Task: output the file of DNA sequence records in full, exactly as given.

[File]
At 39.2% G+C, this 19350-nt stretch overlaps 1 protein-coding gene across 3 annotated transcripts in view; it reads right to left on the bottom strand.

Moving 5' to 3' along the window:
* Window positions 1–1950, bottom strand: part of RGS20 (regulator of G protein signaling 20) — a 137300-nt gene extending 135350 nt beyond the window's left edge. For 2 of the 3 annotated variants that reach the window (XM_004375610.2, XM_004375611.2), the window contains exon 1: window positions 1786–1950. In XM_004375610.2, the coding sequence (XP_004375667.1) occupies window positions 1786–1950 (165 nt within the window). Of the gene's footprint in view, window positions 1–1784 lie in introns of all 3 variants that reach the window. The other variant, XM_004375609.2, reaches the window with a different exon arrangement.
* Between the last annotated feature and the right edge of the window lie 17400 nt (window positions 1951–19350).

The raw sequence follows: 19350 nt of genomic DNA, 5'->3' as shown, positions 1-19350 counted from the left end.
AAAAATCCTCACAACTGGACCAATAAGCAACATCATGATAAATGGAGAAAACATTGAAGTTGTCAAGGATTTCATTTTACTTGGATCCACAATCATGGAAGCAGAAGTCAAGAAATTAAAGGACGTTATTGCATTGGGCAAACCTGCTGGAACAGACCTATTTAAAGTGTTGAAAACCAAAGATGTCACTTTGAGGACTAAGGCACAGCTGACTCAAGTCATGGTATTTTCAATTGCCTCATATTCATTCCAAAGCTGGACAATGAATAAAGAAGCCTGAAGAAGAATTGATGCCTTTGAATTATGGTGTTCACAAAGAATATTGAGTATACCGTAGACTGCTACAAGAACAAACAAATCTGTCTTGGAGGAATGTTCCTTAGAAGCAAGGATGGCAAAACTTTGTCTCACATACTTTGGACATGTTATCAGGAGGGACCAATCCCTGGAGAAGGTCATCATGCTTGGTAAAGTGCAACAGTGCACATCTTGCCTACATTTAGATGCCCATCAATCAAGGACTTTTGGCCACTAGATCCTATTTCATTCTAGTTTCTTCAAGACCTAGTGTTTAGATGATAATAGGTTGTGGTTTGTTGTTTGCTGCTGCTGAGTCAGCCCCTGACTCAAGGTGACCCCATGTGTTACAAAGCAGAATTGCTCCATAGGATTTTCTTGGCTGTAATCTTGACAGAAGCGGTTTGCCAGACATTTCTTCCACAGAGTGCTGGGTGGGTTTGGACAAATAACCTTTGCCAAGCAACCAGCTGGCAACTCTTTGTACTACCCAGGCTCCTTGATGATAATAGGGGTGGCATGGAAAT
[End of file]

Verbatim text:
At 39.2% G+C, this 19350-nt stretch overlaps 1 protein-coding gene across 3 annotated transcripts in view; it reads right to left on the bottom strand.

Moving 5' to 3' along the window:
* Window positions 1–1950, bottom strand: part of RGS20 (regulator of G protein signaling 20) — a 137300-nt gene extending 135350 nt beyond the window's left edge. For 2 of the 3 annotated variants that reach the window (XM_004375610.2, XM_004375611.2), the window contains exon 1: window positions 1786–1950. In XM_004375610.2, the coding sequence (XP_004375667.1) occupies window positions 1786–1950 (165 nt within the window). Of the gene's footprint in view, window positions 1–1784 lie in introns of all 3 variants that reach the window. The other variant, XM_004375609.2, reaches the window with a different exon arrangement.
* Between the last annotated feature and the right edge of the window lie 17400 nt (window positions 1951–19350).

The raw sequence follows: 19350 nt of genomic DNA, 5'->3' as shown, positions 1-19350 counted from the left end.
AAAAATCCTCACAACTGGACCAATAAGCAACATCATGATAAATGGAGAAAACATTGAAGTTGTCAAGGATTTCATTTTACTTGGATCCACAATCATGGAAGCAGAAGTCAAGAAATTAAAGGACGTTATTGCATTGGGCAAACCTGCTGGAACAGACCTATTTAAAGTGTTGAAAACCAAAGATGTCACTTTGAGGACTAAGGCACAGCTGACTCAAGTCATGGTATTTTCAATTGCCTCATATTCATTCCAAAGCTGGACAATGAATAAAGAAGCCTGAAGAAGAATTGATGCCTTTGAATTATGGTGTTCACAAAGAATATTGAGTATACCGTAGACTGCTACAAGAACAAACAAATCTGTCTTGGAGGAATGTTCCTTAGAAGCAAGGATGGCAAAACTTTGTCTCACATACTTTGGACATGTTATCAGGAGGGACCAATCCCTGGAGAAGGTCATCATGCTTGGTAAAGTGCAACAGTGCACATCTTGCCTACATTTAGATGCCCATCAATCAAGGACTTTTGGCCACTAGATCCTATTTCATTCTAGTTTCTTCAAGACCTAGTGTTTAGATGATAATAGGTTGTGGTTTGTTGTTTGCTGCTGCTGAGTCAGCCCCTGACTCAAGGTGACCCCATGTGTTACAAAGCAGAATTGCTCCATAGGATTTTCTTGGCTGTAATCTTGACAGAAGCGGTTTGCCAGACATTTCTTCCACAGAGTGCTGGGTGGGTTTGGACAAATAACCTTTGCCAAGCAACCAGCTGGCAACTCTTTGTACTACCCAGGCTCCTTGATGATAATAGGGGTGGCATGGAAAT